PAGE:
Roux had in his earlier researches paid much attention to the process which is characteristic of second-stage development, namely, functional adaptation. He had shown, for instance, that the later development of the blood vessels comes about in direct response to functional requirements. Thus from the rudiments formed in the first period of development, before the system is properly functional, there sprout out and grow the definitive blood-vessels supplying tne tissues which have need of them. The size, direction, and intimate structure of these blood-vessels come to be accurately adjusted through functional adaptation to the part they play in the economy of the whole, and this adjustment or adaptation is brought about by the active response of the various tissues of which the blood-vessels are composed. 1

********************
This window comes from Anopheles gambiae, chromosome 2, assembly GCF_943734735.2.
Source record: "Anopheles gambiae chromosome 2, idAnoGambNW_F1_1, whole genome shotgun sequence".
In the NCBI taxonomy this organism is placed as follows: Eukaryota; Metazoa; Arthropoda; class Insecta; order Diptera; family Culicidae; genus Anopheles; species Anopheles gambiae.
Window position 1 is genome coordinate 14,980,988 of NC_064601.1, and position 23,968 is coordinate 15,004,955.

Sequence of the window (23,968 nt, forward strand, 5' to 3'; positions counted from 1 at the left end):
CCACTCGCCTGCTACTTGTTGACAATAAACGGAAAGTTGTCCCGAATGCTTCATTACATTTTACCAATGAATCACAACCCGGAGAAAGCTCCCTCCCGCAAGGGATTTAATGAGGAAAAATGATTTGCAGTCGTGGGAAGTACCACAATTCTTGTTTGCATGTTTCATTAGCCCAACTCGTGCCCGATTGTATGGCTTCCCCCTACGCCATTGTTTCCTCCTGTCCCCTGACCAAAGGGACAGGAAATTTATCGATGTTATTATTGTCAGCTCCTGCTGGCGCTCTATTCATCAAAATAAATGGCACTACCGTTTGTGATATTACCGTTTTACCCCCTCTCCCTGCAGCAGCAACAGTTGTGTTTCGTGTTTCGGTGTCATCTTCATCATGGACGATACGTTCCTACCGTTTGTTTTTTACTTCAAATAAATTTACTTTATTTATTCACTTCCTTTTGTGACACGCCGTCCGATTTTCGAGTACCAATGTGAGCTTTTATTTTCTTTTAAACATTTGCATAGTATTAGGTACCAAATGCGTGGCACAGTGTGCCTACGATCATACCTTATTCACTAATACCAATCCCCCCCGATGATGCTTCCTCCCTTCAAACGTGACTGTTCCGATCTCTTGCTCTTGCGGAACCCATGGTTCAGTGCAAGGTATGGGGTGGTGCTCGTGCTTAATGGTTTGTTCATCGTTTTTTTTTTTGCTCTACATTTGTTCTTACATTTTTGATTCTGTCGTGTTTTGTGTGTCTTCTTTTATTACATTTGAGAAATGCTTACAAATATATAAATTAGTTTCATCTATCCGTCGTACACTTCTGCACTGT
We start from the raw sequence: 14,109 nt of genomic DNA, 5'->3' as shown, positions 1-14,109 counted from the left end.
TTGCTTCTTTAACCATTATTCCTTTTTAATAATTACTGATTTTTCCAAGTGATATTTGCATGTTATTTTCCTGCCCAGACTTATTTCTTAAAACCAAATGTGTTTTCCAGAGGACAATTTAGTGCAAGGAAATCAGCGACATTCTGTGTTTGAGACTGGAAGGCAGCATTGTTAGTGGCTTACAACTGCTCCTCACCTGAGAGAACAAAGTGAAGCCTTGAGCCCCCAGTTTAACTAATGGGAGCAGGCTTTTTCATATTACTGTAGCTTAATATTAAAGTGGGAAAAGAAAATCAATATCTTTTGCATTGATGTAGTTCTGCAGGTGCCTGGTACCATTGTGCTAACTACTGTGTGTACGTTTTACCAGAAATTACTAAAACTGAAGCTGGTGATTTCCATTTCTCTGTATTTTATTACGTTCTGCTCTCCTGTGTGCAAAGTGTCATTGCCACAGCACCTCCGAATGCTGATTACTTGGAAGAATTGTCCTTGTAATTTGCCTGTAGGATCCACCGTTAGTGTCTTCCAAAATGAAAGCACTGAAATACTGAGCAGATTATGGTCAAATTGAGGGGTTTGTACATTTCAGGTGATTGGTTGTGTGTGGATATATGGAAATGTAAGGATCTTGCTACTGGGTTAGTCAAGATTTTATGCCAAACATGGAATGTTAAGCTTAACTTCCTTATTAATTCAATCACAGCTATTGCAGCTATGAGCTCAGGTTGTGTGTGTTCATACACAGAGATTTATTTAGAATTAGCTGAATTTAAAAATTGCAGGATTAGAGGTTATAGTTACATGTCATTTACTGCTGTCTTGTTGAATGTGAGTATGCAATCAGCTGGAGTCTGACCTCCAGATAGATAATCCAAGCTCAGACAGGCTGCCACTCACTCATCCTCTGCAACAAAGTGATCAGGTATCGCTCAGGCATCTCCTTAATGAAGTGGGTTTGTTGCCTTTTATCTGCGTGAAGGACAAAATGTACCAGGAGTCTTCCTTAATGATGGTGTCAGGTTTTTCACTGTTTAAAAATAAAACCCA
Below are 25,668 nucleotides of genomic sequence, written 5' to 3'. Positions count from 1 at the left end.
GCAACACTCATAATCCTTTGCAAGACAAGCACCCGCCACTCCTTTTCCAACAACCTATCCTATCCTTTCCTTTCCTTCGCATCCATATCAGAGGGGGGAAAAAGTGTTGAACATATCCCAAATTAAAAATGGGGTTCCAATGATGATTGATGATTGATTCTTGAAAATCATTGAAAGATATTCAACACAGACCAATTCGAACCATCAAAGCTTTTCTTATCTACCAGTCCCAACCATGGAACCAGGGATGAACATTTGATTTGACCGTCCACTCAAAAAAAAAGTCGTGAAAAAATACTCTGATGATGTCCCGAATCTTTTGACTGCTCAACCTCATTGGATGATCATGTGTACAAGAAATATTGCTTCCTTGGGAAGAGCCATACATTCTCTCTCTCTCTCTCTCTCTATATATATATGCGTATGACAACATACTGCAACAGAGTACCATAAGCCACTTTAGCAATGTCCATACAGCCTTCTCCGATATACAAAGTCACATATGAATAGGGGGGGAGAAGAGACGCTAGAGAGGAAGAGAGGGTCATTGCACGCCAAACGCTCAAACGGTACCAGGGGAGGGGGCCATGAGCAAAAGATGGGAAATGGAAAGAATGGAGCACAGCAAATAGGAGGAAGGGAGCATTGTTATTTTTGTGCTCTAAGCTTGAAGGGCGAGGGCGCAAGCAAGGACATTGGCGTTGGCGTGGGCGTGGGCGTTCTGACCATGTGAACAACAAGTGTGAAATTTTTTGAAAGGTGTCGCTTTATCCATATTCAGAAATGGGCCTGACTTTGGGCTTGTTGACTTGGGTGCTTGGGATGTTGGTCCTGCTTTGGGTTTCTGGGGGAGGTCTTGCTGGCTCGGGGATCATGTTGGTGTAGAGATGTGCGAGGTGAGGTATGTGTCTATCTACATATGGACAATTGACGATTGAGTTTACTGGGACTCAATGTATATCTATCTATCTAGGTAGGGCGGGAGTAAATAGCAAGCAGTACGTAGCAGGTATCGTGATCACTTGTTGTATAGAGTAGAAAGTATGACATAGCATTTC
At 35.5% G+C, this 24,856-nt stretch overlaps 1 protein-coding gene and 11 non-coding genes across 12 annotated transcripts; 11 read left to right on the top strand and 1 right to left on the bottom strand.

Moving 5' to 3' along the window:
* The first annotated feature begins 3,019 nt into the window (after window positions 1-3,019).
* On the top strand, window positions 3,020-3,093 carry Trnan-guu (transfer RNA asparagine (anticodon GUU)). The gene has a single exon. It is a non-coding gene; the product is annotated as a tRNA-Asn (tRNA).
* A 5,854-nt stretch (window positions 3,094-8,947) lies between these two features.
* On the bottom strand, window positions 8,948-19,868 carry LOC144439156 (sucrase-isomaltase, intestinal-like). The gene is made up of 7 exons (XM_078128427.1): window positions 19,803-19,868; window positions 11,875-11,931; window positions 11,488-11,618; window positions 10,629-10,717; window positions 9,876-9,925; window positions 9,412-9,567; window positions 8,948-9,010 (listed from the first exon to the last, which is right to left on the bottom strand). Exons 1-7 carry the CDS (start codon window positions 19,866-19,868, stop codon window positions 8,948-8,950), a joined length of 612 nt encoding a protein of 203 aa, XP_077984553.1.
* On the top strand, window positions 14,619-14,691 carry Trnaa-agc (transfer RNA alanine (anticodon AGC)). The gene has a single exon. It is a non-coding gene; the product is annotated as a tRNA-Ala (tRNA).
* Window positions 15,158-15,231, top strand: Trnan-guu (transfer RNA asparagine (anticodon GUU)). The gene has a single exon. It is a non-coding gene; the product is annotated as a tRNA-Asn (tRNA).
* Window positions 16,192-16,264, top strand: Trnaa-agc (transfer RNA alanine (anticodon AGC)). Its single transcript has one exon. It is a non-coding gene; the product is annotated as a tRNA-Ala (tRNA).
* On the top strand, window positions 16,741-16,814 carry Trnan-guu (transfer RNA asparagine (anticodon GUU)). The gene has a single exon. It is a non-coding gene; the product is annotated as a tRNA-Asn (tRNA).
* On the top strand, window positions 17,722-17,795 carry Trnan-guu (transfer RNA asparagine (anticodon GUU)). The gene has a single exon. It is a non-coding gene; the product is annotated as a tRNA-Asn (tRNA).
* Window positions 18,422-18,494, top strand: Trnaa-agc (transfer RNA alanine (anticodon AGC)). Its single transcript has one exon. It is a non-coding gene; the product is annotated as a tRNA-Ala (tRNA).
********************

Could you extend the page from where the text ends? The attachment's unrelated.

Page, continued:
The relation between the two stages of development naturally suggests the question — is it possible that characters which have been developed as second-stage characters in direct response to functional requirements can appear in later generations as first-stage characters, in advance of functioning ? Roux was, at least in his early days, strongly inclined to the view that this transformation of second-stage characters into first-stage did take place in the course of many generations, and on this hypothesis he explained the transmissibility of acquired characteristics.